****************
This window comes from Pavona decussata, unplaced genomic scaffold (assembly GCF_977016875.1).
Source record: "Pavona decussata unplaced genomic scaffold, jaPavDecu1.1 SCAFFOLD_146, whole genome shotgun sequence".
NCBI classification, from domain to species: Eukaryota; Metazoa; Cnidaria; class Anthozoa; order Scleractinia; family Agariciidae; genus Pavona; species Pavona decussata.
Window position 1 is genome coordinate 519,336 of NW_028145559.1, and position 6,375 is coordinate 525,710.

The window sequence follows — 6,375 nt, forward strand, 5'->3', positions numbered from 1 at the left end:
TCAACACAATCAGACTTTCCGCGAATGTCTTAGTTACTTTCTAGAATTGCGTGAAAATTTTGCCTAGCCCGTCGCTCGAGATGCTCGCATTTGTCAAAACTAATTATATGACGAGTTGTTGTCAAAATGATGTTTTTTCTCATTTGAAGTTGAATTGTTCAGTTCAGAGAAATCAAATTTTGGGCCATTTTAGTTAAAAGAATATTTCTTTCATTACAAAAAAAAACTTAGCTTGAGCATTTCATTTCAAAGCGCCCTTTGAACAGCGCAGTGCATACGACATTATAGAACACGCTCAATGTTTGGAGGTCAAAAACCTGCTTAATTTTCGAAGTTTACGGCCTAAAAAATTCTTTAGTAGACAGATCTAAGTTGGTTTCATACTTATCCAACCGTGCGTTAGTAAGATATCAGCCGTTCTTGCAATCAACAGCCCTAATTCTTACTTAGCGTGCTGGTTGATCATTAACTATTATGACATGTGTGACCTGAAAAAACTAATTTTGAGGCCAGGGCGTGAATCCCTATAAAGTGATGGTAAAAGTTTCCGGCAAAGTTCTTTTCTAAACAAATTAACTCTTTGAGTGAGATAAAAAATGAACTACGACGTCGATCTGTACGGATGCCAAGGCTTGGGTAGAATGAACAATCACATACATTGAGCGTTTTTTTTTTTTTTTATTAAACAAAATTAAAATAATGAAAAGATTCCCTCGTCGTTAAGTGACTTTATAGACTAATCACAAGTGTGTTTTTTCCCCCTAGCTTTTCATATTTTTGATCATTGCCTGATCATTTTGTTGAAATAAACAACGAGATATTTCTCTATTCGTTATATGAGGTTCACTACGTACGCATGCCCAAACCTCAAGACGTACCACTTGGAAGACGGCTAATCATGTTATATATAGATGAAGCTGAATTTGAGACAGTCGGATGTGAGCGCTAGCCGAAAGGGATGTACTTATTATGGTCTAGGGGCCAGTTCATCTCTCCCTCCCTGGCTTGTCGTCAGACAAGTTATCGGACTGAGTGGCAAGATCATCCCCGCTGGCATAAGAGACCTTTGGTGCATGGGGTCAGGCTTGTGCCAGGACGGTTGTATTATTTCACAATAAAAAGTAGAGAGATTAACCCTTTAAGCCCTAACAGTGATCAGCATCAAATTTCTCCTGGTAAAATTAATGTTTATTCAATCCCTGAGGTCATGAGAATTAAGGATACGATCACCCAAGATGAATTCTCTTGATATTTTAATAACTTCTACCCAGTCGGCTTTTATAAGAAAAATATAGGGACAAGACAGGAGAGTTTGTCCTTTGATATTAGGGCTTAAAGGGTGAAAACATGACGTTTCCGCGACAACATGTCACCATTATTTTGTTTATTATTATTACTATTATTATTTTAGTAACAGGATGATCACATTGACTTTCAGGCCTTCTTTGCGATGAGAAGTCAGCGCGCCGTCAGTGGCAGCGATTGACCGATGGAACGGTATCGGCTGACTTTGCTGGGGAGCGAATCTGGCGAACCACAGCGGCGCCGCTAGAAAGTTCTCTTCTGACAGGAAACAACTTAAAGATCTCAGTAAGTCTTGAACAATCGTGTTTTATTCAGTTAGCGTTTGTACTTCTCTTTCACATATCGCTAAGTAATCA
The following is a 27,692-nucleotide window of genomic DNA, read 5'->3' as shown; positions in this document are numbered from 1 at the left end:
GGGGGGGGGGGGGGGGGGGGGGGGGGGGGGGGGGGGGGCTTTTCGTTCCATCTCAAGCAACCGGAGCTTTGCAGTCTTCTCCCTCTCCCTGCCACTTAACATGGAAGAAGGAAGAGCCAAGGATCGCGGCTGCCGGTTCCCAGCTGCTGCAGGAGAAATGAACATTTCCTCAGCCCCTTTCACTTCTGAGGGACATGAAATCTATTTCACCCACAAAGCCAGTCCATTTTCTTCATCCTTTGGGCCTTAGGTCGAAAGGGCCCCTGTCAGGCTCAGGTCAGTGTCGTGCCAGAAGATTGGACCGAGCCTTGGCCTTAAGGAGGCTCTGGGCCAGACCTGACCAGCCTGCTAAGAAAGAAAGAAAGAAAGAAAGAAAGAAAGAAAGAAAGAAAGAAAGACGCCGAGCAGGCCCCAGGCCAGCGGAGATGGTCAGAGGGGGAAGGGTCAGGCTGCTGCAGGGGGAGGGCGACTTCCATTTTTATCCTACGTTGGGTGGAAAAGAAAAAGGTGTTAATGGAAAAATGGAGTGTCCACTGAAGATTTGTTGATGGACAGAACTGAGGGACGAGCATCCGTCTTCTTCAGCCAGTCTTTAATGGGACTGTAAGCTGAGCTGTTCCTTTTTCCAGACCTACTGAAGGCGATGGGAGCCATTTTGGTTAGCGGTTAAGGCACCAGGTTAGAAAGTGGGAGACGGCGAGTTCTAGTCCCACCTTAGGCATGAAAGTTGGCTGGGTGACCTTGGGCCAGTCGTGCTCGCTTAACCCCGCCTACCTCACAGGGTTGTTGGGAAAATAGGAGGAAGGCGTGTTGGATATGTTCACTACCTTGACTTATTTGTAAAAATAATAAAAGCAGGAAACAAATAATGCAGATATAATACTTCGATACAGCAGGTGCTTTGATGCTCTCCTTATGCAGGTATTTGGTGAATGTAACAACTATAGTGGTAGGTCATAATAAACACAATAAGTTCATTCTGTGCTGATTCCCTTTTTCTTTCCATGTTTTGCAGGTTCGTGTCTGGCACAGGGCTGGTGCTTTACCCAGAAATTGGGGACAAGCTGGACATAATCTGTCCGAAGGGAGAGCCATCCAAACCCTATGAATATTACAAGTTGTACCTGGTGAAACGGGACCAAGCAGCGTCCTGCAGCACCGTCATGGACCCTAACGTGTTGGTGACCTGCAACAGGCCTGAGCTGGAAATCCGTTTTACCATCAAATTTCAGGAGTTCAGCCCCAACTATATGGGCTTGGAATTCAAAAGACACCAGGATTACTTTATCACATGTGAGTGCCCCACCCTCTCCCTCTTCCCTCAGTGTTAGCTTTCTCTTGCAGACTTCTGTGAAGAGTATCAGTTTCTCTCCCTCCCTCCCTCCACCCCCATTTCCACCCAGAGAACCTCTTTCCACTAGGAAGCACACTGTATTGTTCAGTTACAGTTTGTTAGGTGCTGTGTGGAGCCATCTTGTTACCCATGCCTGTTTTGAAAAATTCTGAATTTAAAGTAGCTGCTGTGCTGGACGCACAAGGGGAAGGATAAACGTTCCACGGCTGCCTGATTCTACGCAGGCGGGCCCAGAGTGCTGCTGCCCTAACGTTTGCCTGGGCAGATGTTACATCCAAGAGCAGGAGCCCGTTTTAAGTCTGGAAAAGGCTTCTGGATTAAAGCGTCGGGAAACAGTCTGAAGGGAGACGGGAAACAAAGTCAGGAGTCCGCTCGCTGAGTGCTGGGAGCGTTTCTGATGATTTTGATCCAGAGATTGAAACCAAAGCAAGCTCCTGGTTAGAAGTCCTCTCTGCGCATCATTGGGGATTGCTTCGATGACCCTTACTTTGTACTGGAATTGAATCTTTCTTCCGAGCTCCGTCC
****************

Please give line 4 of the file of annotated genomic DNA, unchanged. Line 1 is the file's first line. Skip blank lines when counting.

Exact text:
Window position 1 is genome coordinate 519,336 of NW_028145559.1, and position 6,375 is coordinate 525,710.